Tangata whenua exercising their customary right should be exempt from a vehicle ban on Marlborough’s east coast, a top of the south iwi says.
Te Rūnanga a Rangitāne o Wairau believes a proposed blanket ban on all vehicles on the coast would unlawfully restrict iwi from accessing its customary fisheries and sites of significance.
Hearings for the proposed east coast vehicle bylaw reconvened this month, to allow submitters to talk to “new material” that had been provided since submissions had closed.
The Marlborough District Council first agreed in 2019 to draw-up a bylaw banning drivers from a 45-kilometre stretch of coast, from the Awatere River mouth to the Ure River mouth.
The proposed bylaw was released for public consultation in June last year after a year-long debate between those who thought vehicles damaged the coast, and those who thought most quad bikers were eco-conscious.
The council said its aim was to improve public safety, and enable habitat restoration and protection of the area’s many threatened and at-risk species.
The area had long been popular with quad bikers and the like, with access to it becoming easier after the 2016 Kaikōura earthquake exposed flat platforms of reef, which used to be underwater.
An appointed panel consisting of independent commissioner Rob Enright, commissioner Ma-rea Clayton and councillor David Croad, heard the first round of submissions in November last year.
They reconvened this month to hear further submissions from Te Rūnanga a Rangitāne o Wairau, representatives of Burkhart Fisheries, the East Coast Protection Group and the Department of Conservation.
Of the 191 submissions, 58% of submitters supported the council’s draft bylaw proposals, while 39% opposed them, and 3% were neutral.
In reconvening for hearings, commissioner Enright said the panel had undertaken a site visit from a point just below Cape Campbell near the lighthouse, through to Ward Beach.
He said the panel was still considering whether they needed another site visit.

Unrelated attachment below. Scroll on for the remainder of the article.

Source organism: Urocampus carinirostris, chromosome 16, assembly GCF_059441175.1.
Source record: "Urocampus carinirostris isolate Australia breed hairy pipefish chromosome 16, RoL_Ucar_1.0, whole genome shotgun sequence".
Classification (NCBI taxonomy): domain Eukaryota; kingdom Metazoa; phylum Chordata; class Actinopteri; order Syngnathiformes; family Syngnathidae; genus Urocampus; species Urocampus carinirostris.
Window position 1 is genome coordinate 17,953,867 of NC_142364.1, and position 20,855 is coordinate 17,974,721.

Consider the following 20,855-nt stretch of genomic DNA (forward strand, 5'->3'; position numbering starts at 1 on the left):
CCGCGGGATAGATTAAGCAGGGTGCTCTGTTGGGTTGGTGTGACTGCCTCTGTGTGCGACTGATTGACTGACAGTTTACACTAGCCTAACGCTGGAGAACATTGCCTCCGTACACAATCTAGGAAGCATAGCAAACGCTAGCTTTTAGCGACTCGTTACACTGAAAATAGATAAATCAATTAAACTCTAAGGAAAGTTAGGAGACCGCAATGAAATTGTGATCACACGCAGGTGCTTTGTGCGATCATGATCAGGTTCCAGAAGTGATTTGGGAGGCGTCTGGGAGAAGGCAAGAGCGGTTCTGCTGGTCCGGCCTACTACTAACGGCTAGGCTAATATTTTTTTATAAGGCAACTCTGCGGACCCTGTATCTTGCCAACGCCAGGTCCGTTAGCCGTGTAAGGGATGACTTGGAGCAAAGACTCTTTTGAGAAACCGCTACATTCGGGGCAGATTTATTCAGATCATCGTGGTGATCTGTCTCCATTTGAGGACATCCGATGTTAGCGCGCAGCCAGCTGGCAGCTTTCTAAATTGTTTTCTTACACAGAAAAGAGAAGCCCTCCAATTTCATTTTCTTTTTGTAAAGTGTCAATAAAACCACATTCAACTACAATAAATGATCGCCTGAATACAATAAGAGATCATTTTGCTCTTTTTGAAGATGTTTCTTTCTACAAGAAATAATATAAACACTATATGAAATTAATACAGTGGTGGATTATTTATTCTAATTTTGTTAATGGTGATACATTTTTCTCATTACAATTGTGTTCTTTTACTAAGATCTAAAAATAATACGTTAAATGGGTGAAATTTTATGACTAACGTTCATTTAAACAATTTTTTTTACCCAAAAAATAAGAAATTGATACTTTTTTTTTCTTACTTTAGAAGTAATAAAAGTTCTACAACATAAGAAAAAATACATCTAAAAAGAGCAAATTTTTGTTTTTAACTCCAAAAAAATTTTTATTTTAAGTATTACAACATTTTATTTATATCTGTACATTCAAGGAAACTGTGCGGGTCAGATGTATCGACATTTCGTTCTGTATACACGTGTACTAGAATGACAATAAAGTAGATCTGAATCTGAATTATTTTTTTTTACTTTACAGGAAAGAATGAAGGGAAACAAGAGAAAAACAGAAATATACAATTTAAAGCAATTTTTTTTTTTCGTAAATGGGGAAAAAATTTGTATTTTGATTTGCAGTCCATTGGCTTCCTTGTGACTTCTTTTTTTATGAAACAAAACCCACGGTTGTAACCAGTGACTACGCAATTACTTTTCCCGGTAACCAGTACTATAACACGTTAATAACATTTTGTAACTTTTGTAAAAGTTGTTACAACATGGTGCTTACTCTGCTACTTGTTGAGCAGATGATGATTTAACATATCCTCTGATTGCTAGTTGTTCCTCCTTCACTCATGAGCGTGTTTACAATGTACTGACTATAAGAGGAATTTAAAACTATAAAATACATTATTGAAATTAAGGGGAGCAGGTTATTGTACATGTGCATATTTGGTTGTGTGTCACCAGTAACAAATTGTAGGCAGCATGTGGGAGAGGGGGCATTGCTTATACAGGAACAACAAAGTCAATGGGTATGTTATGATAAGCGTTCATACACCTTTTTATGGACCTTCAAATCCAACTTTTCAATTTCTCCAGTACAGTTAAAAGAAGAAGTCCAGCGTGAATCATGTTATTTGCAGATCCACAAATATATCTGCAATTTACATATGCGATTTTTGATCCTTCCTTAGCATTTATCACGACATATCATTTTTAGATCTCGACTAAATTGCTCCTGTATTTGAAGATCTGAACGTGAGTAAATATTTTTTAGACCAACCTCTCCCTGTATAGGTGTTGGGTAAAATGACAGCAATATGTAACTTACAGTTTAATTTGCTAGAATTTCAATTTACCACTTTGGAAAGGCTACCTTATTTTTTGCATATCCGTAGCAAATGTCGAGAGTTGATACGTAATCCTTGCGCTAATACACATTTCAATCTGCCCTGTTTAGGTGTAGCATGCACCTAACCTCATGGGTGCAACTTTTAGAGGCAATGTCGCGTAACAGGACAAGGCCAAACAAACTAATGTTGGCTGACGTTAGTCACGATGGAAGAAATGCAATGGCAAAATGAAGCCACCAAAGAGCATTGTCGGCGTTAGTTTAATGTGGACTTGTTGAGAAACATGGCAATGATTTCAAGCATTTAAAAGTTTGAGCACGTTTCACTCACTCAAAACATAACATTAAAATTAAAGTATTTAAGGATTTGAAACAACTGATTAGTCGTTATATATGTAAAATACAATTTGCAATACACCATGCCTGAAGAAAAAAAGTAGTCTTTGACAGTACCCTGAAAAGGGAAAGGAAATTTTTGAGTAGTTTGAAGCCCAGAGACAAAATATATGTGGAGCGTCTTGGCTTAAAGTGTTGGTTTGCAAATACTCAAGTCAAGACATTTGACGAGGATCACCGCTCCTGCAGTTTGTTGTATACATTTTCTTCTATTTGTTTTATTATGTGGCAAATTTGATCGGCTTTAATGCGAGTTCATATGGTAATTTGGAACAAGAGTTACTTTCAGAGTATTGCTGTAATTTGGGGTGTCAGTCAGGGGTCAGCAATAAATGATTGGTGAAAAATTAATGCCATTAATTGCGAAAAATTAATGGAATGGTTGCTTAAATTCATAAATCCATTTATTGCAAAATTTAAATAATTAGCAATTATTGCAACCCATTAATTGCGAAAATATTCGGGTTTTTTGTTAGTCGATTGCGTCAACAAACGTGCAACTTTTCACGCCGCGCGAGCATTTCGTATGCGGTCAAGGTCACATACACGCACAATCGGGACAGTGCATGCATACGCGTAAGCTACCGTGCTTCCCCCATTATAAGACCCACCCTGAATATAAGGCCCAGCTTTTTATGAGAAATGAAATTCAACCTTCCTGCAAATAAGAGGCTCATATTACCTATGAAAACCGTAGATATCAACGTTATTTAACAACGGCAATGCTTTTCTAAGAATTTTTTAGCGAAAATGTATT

In its original submission, Rangitāne o Wairau called for the council to scrap the “unlawful” bylaw and start again, saying it would prevent them from using vehicles, such as quad bikes, to exercise their customary right to fish.
It said that they had harvested food from the beach’s waters for centuries, dating back to New Zealand’s earliest inhabitants, who moved south from Te Pokohiwi o Kupe/the Wairau Bar.
“It is unreasonable to expect whānau (many of whom have physical limitations) to safely and comfortably access the area, which would require them to walk along the beach to access Te Karaka and beyond to undertake customary practices, including cultural harvesting,” the submission said.
As “relief” for the flawed process, the iwi said the bylaw should consider physical barriers preventing vehicles larger than a quad bike to access the area, or enable vehicles smaller than 4×4 utilities and cars to access the area.
Rangitāne maintained their position at the latest hearing, saying they took issue with the council’s processes to date, and rejected claims that all iwi had been engaged with equally through the process. The iwi had since called in a further submission for the bylaw to allow for vehicle access if someone was undertaking customary practices.
In the hearing, commissioner Enright asked Rangitāne o Wairau general manager Corey Hebberd whether the iwi was standing by their first submission, or their second – that the bylaw should not apply to those exercising their customary rights.
He asked if Rangitāne would be willing to consider, as a “scenario”, a quad bike option below high tide.
Hebberd maintained that the iwi were suggesting the adopted bylaw excluded people who were exercising their customary rights as tangata whenua of the area.
“We’ve made it really clear from the outset that we think the process has misfired, that it has not involved us, that it has given preference to one iwi relative to others … we’ve set out how we think that can be resolved,” Hebberd said.
Lawyer Miriam Radich said on behalf of the iwi it was clear the council had treated Ngāi Tahu as having superior status over the area compared to Rangitāne.
“There has to become a point, where excuse the pun, a line in the sand is drawn. Because this process has been going on for years, and Rangitāne has consistently said we want to be heard, we want to talk, we want to engage,” Radich said.
She said the bylaw process had caused a lot of “hurt and anguish”.
A Marlborough District Council spokesperson said on May 16 the panel was aiming to issue its bylaw recommendations by June 20.
The spokesperson said the earliest the council would discuss these recommendations would be at a planning and finance meeting set down for July 28, which meant it could be moved to full council for adoption on August 11.